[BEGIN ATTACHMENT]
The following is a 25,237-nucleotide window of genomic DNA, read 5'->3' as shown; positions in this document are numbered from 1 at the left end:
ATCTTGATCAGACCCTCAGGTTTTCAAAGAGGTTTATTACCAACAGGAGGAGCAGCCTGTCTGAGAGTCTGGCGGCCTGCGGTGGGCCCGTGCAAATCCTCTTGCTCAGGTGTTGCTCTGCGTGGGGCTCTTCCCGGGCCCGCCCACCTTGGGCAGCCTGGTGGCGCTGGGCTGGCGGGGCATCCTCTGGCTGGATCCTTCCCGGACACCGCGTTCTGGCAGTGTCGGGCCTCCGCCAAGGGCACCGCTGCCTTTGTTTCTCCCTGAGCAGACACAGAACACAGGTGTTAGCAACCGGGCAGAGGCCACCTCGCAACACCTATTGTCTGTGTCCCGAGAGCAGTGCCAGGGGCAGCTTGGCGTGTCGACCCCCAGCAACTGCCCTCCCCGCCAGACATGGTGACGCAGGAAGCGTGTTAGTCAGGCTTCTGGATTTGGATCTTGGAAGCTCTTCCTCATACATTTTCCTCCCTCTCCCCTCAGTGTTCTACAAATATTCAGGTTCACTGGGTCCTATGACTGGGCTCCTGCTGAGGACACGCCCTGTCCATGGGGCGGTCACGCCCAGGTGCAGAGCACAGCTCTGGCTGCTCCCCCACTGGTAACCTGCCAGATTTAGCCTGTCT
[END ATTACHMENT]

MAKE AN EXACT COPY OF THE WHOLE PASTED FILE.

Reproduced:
The following is a 25,237-nucleotide window of genomic DNA, read 5'->3' as shown; positions in this document are numbered from 1 at the left end:
ATCTTGATCAGACCCTCAGGTTTTCAAAGAGGTTTATTACCAACAGGAGGAGCAGCCTGTCTGAGAGTCTGGCGGCCTGCGGTGGGCCCGTGCAAATCCTCTTGCTCAGGTGTTGCTCTGCGTGGGGCTCTTCCCGGGCCCGCCCACCTTGGGCAGCCTGGTGGCGCTGGGCTGGCGGGGCATCCTCTGGCTGGATCCTTCCCGGACACCGCGTTCTGGCAGTGTCGGGCCTCCGCCAAGGGCACCGCTGCCTTTGTTTCTCCCTGAGCAGACACAGAACACAGGTGTTAGCAACCGGGCAGAGGCCACCTCGCAACACCTATTGTCTGTGTCCCGAGAGCAGTGCCAGGGGCAGCTTGGCGTGTCGACCCCCAGCAACTGCCCTCCCCGCCAGACATGGTGACGCAGGAAGCGTGTTAGTCAGGCTTCTGGATTTGGATCTTGGAAGCTCTTCCTCATACATTTTCCTCCCTCTCCCCTCAGTGTTCTACAAATATTCAGGTTCACTGGGTCCTATGACTGGGCTCCTGCTGAGGACACGCCCTGTCCATGGGGCGGTCACGCCCAGGTGCAGAGCACAGCTCTGGCTGCTCCCCCACTGGTAACCTGCCAGATTTAGCCTGTCT